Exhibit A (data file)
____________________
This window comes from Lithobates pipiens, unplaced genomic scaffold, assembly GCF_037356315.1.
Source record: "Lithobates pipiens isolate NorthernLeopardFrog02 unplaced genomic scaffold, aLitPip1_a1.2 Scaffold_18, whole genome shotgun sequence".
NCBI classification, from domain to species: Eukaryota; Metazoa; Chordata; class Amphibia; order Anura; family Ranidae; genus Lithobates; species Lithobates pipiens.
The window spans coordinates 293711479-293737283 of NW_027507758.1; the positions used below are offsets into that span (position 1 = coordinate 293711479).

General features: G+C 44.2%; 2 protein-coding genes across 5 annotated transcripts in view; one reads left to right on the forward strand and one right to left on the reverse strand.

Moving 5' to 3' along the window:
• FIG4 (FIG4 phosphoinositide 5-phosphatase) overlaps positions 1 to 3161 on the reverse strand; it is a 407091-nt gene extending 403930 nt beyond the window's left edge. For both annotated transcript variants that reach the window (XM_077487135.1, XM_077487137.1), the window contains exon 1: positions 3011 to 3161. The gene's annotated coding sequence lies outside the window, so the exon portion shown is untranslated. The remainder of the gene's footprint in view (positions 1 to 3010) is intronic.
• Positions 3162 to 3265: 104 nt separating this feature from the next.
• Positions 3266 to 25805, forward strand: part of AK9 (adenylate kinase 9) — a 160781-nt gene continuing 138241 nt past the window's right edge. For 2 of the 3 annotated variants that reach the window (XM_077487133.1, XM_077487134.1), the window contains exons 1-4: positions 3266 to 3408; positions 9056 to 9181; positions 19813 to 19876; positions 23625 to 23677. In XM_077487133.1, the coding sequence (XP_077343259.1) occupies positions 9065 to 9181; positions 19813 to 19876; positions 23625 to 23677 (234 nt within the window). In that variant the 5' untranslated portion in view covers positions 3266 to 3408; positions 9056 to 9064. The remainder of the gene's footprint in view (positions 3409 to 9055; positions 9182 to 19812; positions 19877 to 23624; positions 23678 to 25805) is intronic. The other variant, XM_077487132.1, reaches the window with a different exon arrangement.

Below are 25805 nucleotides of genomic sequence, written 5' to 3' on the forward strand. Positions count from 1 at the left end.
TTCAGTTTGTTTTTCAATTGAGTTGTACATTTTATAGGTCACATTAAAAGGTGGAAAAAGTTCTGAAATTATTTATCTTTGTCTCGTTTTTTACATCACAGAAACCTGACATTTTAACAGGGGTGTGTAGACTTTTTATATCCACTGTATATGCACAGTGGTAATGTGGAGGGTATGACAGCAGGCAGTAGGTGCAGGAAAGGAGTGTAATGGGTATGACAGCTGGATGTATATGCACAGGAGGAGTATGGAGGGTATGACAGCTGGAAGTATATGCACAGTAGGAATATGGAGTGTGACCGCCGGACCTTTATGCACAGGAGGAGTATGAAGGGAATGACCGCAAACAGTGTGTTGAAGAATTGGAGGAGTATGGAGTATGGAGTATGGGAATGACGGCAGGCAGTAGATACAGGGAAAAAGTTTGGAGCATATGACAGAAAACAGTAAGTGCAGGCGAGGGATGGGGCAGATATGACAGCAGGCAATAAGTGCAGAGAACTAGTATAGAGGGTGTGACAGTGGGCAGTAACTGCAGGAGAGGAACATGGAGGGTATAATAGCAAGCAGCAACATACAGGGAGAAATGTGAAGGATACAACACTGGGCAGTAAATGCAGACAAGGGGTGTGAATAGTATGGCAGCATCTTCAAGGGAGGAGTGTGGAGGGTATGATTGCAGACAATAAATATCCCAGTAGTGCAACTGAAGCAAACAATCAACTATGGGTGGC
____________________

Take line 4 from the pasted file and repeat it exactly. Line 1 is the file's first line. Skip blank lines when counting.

The window spans coordinates 293711479-293737283 of NW_027507758.1; the positions used below are offsets into that span (position 1 = coordinate 293711479).